Wednesday December 3, 2008
By Jo Harley, Director
One thing that is a sure fire guarantee in any interview for any job in management is that the interviewer will ask the interviewee 'why should you get the job?' and the response will, at some point allude to the fact that the interviewee is a 'people person', 'loves working with people' and is a 'great communicator.' Yet communication is, in my experience at least, the aspect most organisations struggle with.
World of technology
Our talent toolbox (on-line talent management tool) has a module that facilitates review and appraisal - therefore making sure that communication between a manager and an employee happens regularly. That wouldn't have happened just a few years ago. The world of technology is so advanced now that we can be in touch with, and communicate with anyone in the world at a touch of a button. More people than ever are using the internet as a way of keeping in touch with each other and organisations are realising the importance of two way and even 360 communication with their people.
The third decade of the Web is apparently coming in 2010 whereby communication will become even more advanced and reach new levels of maturity as internet-based services collectively comprise what might be called 'the intelligent Web'...
I work both with executives, HR experts, managers and a technology product, and I manage operational and technical teams. Communication in all its forms is an integral part of what I do, all day every day. And it's the same for most of my colleagues and many of my clients. The organisations that we work with are all market leaders with top teams that are at the top of their game.
Improved communication skills
These are truly enlightened people that 'get what we do' in terms of engaging, retaining and developing their talented people and managers. So, why oh why I ask myself, is it that in 2008 our benchmarking report (which collates the talent toolbox results of over 30 top service industry brands), shows that after pay and benefits (if you ask people what they would improve they'll always say pay no matter what salaries they are earning), communication is the thing that they would most like to improve.
When I think about this I wonder how this can be? In this millennium with all our technology and all our switched on, caring, sharing enlightened management and HR practices? And perhaps the cynics amongst you will think I am naive but I am not sure if the reason for this is any longer the fact that there is a lack of communication within an organisation, more that it's the wrong type of communication for that individual. Or even lack of clarity - too much communication, much of which we filter out and therefore forget.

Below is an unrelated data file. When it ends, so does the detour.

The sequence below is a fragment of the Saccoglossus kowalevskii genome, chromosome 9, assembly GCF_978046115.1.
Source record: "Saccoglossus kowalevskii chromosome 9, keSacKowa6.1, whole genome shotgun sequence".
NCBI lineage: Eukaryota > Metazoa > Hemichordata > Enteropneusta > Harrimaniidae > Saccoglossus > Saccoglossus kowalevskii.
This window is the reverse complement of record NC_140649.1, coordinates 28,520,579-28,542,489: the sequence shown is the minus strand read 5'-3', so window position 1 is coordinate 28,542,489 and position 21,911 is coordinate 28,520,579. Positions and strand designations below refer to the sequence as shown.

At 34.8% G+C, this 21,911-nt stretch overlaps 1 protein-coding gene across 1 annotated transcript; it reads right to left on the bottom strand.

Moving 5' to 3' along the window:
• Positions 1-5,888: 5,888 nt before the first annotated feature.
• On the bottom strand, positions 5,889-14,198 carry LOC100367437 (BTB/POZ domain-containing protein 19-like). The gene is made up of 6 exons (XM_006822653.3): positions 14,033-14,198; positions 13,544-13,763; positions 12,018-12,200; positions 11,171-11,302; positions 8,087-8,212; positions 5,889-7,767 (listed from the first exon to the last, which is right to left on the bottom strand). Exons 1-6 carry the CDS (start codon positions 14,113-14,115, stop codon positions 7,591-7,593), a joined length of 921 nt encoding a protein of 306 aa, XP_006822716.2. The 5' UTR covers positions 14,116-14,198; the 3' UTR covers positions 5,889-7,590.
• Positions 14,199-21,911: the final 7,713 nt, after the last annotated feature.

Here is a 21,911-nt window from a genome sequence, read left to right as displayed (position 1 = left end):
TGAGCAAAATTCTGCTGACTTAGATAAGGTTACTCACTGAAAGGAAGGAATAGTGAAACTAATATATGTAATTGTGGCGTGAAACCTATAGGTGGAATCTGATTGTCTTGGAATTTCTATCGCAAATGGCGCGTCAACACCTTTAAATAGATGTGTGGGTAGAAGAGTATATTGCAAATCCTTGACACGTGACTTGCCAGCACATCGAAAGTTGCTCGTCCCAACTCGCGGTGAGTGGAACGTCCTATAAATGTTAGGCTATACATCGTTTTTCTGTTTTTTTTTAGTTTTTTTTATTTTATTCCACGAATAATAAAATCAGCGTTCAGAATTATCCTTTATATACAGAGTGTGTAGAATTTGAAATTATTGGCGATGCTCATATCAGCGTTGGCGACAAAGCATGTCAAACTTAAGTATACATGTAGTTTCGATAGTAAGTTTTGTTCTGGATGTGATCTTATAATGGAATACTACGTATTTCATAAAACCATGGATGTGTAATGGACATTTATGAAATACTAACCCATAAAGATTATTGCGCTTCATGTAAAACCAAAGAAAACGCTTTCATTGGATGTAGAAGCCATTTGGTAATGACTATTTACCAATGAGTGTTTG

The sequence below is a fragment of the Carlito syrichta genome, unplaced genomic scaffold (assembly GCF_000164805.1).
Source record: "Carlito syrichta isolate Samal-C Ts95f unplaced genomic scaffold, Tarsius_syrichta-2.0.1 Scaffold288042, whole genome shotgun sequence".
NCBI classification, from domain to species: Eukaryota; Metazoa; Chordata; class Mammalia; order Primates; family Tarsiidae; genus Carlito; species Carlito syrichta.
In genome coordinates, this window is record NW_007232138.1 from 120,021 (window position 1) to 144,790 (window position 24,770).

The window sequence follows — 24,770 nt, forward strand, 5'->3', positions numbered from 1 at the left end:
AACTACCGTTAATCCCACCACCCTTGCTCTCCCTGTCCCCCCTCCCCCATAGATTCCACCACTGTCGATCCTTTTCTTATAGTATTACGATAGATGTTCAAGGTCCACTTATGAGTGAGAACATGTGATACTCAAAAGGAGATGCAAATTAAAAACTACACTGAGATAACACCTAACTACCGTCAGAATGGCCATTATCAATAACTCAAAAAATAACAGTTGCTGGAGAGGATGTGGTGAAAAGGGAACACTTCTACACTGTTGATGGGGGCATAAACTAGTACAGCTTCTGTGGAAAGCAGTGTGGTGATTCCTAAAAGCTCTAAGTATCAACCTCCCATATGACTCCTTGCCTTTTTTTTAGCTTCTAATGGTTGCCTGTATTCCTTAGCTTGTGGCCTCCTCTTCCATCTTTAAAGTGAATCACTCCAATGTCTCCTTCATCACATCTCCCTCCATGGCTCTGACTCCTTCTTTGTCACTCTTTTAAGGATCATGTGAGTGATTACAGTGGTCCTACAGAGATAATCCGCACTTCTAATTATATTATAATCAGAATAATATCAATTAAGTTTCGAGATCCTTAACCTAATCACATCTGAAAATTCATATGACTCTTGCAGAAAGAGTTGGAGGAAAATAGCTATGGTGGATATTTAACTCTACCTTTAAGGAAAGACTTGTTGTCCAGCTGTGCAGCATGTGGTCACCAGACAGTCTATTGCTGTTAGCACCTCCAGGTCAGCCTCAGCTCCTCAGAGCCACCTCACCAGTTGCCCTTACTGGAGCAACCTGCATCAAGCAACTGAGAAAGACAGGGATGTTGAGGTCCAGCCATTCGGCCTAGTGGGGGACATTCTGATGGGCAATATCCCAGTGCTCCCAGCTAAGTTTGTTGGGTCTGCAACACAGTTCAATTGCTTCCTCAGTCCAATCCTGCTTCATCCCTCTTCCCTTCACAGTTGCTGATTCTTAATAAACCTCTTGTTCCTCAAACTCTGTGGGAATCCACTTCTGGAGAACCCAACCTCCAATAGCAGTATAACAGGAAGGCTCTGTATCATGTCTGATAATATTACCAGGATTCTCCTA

People view company communication and communication from their line manager very differently. If either of these are not successfully fulfilled then it's going to be an issue. However, as I mentioned, I think there is another aspect at play here too, and that's too much communication. We are bombarded with hundreds of pieces of information every day; phone calls, texts, the internet and email and its not always clear what's important and what's not.
People can find out about what is going on in their organisations through intranet, internet, reading company newsletters, or having 'coffee chats' with line managers and increased accessibility (the door is always open, please come and see me whenever you like, as an organisation we like the onus to be on the employee).
This doesn't mean though that people are actually going to do it. Unless information appears right in front of someone with a big, red, flashing 'look at this now' sticker, much well intentioned communication is ignored. And even if noticed, it is soon forgotten. It follows that when (using a communication tool) people are asked what things in the company could be improved, communication will come up. Is this because people will not take the initiative to ask the question or find out for themselves or have they just, forgotten what they have been told unless it's relevant to them? It's like a big plate of tangled spaghetti where the meatballs are lost in the middle somewhere.
We do lots of work around helping organisations to improve its communication. Of course without knowing exactly what the issues are was its hard to come up with a definitive answer. Like an individual, every company is very different and one person's great communication is another's annoyance at having to read yet another internal memo. It's a tough one, which even the most enlightened organisations struggle with. As an overview though, it's down to clarity, to unscrambling the communication spaghetti into small easily digestible simple messages. Great leaders are adept at this. It must be down to people knowing what information is important, and when it's relevant to pass it on and what they should do with it.
Keep communication simple
As someone that works in the facilitation of communication, my advice would be to keep it simple and keep it relevant and most importantly to listen to what people have to say. Communication is only great if it's a two way thing, and all the emails and intranet sites in the world are never going to take the place of taking the time to ask people how they would like to be communicated with and make that happen, in the way that they want it.